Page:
Gilroy's climate strikes a pleasant balance between hot and cold, wet and dry,
making it perfect for agriculture and recreation. Nestled between the Diablo and
Santa Cruz mountains in the Santa Clara Valley, Gilroy residents enjoy mild
temperatures, while missing most of the coastal fog. A state climatology report
says up to 70 percent of Gilroy's days are sunny, with average rainfall of about
19.11 inches. The proximity of the Pacific Ocean keeps temperatures uniform. The
average annual temperature is 62.8 degrees, although it is not unusual for summer
readings to top 100. The average July high temperature is near 90. Winter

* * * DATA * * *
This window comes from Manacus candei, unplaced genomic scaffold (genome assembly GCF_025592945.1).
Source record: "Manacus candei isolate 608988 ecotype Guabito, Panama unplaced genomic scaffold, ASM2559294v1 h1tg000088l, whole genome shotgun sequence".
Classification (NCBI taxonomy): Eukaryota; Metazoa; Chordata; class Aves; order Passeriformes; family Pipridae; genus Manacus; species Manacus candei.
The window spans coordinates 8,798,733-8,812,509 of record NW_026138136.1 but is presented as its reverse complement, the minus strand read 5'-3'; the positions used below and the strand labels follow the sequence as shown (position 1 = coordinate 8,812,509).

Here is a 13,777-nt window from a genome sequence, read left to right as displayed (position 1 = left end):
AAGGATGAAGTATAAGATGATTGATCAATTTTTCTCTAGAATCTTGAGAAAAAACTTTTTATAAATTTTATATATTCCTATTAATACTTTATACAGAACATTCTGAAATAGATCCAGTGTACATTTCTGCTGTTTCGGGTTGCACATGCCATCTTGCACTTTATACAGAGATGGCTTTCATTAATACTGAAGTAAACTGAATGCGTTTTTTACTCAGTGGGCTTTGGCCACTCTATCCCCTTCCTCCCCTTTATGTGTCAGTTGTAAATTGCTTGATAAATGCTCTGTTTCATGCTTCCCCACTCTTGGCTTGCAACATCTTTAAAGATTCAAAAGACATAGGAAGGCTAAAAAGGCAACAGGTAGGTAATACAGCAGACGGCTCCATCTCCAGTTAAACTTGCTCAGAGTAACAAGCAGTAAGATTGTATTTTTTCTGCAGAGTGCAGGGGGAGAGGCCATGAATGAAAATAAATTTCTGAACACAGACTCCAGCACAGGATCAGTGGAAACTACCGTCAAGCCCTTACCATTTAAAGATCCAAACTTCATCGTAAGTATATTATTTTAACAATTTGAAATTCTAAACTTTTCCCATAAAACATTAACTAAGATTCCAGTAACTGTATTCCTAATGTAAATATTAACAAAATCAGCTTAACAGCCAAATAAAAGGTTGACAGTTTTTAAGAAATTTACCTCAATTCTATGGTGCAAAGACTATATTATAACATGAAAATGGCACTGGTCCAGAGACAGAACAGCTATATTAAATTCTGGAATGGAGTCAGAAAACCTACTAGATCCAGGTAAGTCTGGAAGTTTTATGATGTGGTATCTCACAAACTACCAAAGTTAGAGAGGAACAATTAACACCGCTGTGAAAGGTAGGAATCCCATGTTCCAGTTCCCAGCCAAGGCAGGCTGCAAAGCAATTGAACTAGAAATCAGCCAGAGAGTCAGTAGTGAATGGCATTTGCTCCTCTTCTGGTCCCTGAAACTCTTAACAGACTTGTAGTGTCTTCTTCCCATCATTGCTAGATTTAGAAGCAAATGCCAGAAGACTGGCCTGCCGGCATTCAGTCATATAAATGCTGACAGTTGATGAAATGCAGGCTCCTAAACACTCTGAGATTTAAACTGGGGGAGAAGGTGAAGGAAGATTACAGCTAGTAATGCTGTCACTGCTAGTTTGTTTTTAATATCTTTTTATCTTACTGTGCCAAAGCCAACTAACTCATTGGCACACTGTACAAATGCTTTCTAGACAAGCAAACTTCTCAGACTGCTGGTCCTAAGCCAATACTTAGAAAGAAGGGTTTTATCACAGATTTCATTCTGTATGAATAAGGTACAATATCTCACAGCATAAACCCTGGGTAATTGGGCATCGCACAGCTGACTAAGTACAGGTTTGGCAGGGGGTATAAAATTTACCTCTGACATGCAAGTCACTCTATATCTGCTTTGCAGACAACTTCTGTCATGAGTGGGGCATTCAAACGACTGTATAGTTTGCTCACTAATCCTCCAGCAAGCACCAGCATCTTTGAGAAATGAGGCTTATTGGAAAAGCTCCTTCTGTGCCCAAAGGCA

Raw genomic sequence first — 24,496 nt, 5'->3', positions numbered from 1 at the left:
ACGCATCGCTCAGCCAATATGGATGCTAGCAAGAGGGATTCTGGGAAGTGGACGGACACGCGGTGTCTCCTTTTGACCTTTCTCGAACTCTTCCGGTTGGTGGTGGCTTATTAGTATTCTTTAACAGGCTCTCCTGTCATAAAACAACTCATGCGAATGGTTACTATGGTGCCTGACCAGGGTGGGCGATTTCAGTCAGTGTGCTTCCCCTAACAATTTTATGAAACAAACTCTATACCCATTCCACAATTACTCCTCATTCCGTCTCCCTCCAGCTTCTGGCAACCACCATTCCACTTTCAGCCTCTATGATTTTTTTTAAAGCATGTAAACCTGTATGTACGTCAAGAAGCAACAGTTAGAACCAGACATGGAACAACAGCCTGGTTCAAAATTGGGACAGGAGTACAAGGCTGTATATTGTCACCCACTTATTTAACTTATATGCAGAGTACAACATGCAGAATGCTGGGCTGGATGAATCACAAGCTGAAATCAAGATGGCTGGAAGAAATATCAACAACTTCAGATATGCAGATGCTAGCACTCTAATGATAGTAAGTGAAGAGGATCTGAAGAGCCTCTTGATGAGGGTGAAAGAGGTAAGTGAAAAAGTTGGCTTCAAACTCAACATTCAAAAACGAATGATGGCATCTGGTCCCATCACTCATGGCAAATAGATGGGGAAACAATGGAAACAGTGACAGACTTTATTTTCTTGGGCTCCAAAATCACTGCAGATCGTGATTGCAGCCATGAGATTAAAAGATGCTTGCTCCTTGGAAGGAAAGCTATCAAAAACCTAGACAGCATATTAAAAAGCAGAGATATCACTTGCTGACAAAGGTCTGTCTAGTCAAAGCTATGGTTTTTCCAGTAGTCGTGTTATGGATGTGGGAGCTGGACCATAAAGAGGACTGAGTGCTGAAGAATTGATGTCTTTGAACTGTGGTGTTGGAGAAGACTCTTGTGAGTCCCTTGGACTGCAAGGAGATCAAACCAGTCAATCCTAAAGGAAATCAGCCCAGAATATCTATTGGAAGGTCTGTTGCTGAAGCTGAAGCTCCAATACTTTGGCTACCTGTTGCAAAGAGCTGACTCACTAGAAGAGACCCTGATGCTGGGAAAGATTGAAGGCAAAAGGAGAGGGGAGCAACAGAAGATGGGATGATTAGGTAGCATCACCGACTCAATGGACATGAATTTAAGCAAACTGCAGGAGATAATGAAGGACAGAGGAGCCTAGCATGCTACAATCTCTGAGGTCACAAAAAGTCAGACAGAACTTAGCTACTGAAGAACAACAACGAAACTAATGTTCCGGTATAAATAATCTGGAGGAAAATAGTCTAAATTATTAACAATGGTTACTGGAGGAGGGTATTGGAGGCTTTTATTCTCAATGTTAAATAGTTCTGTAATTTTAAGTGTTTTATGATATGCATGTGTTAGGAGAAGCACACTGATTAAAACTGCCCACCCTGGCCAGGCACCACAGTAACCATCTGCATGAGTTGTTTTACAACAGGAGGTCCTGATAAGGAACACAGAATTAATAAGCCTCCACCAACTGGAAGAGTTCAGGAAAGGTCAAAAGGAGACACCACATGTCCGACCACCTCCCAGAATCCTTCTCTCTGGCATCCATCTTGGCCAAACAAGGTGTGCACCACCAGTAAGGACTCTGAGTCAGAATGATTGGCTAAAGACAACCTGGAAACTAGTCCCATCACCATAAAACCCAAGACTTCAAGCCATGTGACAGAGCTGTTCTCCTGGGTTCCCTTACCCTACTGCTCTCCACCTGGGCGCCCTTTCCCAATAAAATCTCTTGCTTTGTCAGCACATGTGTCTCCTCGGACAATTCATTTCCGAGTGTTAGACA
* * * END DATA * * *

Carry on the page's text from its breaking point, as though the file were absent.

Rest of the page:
temperatures drop to an average of 57 degrees in January. All-time winter lows
have plunged into the 20s, with the first freeze usually coming in November. The
average date of the last freeze is around March 1.
The agricultural growing season ranges from 300 to 350 days a year. The average
relative humidity readings reach 90 percent or more at night during the winter,
but drop to around 60 percent during the day. In the summer and fall, humidity
reaches 70 percent at night and 40 percent during the day. Winds out of the
northwest are usually light to moderate, up to 20 miles an hour.
Earthquake activity is not uncommon, as Gilroy sits between two active faults. The
Calaveras Fault runs through the eastern foothills, and the Sargent Fault runs
along the western edge of the valley. The Loma Prieta quake in October 1989 was
centered 15 miles northwest of Gilroy, registering 7 on the Richter Scale. A 6.2
quake hit Morgan Hill in April 1984.